Our project intended to calculate Ramsey numbers. Even though this may seem like a simple task, the time required to calculate even an R(3,4) with simplistic methods on a home computer can be in terms of hours to days. Therefore more specifically, our project attempted to find algorithms and make use of higher-level programming ideas in order to most efficiently calculate Ramsey numbers in the least amount of time. In the end, the results about how much time we were able to save as a result of implementing new algorithms should be just as important as being able to calculate the numbers themselves.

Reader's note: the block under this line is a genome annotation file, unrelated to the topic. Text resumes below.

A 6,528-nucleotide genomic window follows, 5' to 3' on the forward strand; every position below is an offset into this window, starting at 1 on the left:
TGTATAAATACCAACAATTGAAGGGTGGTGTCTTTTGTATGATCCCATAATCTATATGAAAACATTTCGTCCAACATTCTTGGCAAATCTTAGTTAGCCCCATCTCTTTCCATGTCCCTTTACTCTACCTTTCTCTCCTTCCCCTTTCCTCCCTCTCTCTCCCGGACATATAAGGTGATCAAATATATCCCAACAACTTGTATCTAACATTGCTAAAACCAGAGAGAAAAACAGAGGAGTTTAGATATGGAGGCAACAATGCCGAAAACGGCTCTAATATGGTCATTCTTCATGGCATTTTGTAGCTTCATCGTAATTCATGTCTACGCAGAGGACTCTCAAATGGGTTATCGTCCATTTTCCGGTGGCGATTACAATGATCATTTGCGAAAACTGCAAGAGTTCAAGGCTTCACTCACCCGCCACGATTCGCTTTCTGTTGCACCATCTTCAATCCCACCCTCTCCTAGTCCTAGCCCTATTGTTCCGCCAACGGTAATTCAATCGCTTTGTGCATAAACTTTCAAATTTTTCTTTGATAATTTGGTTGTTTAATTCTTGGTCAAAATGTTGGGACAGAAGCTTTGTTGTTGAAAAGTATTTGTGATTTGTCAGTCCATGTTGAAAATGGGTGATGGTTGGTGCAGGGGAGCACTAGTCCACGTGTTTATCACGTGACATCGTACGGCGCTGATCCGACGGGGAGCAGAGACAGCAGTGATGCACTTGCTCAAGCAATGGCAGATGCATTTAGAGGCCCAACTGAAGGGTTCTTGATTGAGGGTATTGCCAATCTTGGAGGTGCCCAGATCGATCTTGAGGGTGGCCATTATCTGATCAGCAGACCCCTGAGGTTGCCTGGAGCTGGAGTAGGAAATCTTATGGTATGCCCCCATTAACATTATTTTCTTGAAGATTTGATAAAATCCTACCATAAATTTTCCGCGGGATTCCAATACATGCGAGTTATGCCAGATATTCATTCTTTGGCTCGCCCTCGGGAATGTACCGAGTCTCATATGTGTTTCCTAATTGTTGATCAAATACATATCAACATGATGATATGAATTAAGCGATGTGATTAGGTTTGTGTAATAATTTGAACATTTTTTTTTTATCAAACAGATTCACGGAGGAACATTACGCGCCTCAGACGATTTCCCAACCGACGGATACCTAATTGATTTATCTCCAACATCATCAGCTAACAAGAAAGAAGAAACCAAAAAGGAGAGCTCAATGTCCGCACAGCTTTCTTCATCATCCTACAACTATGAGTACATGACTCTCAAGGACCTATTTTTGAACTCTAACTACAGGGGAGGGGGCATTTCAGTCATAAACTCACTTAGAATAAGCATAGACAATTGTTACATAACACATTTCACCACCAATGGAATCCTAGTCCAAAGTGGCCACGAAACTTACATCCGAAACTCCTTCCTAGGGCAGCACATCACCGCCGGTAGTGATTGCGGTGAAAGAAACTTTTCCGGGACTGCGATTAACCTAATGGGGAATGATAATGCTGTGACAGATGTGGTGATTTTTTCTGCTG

Our project mentor, David Metzler, Ph.D., recommended that we also try not only to calculate Ramsey numbers, but also to reduce the ranges of unknown Ramsey numbers. For instance, an R(4, 6) is known to be greater than 34, but less than 42. If we found a 34-node graph with no monochromatic subgraphs of neither sizes four nor six, we would have made a significant and new discovery in the mathematical sphere. (A list of stated values and known range for Ramsey numbers is available in Appendix C.)